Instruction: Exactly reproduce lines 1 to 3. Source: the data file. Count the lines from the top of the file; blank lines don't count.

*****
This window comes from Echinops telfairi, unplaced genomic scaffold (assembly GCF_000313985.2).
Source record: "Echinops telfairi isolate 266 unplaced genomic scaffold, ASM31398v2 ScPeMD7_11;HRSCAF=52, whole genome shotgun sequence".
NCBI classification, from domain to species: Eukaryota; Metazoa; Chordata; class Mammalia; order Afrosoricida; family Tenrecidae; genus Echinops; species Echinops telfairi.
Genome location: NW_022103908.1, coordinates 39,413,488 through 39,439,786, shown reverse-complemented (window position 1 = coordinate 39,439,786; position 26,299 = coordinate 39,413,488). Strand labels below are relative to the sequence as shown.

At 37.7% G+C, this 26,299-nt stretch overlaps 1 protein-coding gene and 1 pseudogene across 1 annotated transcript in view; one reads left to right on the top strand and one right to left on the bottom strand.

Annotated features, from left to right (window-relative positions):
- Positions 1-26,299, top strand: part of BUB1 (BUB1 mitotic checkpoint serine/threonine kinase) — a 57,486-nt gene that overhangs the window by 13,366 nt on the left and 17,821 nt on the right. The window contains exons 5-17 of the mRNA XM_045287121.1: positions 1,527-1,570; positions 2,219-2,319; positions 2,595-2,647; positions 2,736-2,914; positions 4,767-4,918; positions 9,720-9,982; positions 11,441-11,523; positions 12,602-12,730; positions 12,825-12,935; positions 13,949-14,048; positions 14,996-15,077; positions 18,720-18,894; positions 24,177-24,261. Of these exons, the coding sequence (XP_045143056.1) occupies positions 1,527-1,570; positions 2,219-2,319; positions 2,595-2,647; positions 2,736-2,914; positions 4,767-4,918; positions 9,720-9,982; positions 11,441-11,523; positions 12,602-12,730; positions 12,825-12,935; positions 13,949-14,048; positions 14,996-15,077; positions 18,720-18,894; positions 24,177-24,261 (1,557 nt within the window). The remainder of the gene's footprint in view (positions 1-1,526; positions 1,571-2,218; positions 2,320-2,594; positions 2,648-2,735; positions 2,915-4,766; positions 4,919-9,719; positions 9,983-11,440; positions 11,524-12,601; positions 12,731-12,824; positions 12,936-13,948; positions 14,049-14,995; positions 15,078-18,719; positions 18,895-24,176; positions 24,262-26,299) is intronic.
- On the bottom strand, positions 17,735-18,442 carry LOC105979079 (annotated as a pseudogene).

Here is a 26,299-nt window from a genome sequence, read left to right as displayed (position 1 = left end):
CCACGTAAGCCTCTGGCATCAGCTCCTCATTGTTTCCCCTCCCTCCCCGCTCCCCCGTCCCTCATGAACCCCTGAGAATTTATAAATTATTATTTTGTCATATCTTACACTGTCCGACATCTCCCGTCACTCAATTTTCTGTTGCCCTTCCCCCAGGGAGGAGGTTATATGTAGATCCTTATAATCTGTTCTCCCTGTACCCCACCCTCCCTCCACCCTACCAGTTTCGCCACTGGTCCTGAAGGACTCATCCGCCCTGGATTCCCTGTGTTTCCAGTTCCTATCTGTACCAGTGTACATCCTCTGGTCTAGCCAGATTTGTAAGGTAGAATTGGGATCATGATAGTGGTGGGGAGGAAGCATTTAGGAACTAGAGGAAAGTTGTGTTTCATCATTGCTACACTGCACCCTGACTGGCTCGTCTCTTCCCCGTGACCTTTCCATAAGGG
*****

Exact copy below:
This window comes from Echinops telfairi, unplaced genomic scaffold (assembly GCF_000313985.2).
Source record: "Echinops telfairi isolate 266 unplaced genomic scaffold, ASM31398v2 ScPeMD7_11;HRSCAF=52, whole genome shotgun sequence".
NCBI classification, from domain to species: Eukaryota; Metazoa; Chordata; class Mammalia; order Afrosoricida; family Tenrecidae; genus Echinops; species Echinops telfairi.